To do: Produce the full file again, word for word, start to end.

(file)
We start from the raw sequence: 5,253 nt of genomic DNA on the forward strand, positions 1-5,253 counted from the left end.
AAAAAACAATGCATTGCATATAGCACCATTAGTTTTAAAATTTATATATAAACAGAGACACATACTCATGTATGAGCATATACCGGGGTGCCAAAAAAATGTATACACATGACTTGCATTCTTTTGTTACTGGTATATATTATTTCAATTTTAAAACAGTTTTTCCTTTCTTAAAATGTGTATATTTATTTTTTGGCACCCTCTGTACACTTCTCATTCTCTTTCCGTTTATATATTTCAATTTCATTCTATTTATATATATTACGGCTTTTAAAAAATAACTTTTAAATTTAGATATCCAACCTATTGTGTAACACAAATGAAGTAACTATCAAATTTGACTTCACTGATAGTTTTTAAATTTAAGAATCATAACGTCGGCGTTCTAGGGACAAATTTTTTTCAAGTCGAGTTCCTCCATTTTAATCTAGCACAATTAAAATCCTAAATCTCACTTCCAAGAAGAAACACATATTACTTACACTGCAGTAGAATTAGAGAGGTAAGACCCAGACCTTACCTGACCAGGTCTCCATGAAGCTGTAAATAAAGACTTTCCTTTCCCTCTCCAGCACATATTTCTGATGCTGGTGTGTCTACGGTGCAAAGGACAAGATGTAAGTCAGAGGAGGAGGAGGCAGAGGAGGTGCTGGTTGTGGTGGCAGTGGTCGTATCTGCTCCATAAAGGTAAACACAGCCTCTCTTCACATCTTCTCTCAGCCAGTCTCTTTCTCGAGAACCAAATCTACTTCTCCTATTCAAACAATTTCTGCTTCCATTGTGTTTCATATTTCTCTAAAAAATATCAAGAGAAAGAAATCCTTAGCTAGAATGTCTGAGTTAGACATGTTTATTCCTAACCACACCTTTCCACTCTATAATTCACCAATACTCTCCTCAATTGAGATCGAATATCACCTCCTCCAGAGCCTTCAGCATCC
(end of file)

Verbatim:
We start from the raw sequence: 5,253 nt of genomic DNA on the forward strand, positions 1-5,253 counted from the left end.
AAAAAACAATGCATTGCATATAGCACCATTAGTTTTAAAATTTATATATAAACAGAGACACATACTCATGTATGAGCATATACCGGGGTGCCAAAAAAATGTATACACATGACTTGCATTCTTTTGTTACTGGTATATATTATTTCAATTTTAAAACAGTTTTTCCTTTCTTAAAATGTGTATATTTATTTTTTGGCACCCTCTGTACACTTCTCATTCTCTTTCCGTTTATATATTTCAATTTCATTCTATTTATATATATTACGGCTTTTAAAAAATAACTTTTAAATTTAGATATCCAACCTATTGTGTAACACAAATGAAGTAACTATCAAATTTGACTTCACTGATAGTTTTTAAATTTAAGAATCATAACGTCGGCGTTCTAGGGACAAATTTTTTTCAAGTCGAGTTCCTCCATTTTAATCTAGCACAATTAAAATCCTAAATCTCACTTCCAAGAAGAAACACATATTACTTACACTGCAGTAGAATTAGAGAGGTAAGACCCAGACCTTACCTGACCAGGTCTCCATGAAGCTGTAAATAAAGACTTTCCTTTCCCTCTCCAGCACATATTTCTGATGCTGGTGTGTCTACGGTGCAAAGGACAAGATGTAAGTCAGAGGAGGAGGAGGCAGAGGAGGTGCTGGTTGTGGTGGCAGTGGTCGTATCTGCTCCATAAAGGTAAACACAGCCTCTCTTCACATCTTCTCTCAGCCAGTCTCTTTCTCGAGAACCAAATCTACTTCTCCTATTCAAACAATTTCTGCTTCCATTGTGTTTCATATTTCTCTAAAAAATATCAAGAGAAAGAAATCCTTAGCTAGAATGTCTGAGTTAGACATGTTTATTCCTAACCACACCTTTCCACTCTATAATTCACCAATACTCTCCTCAATTGAGATCGAATATCACCTCCTCCAGAGCCTTCAGCATCC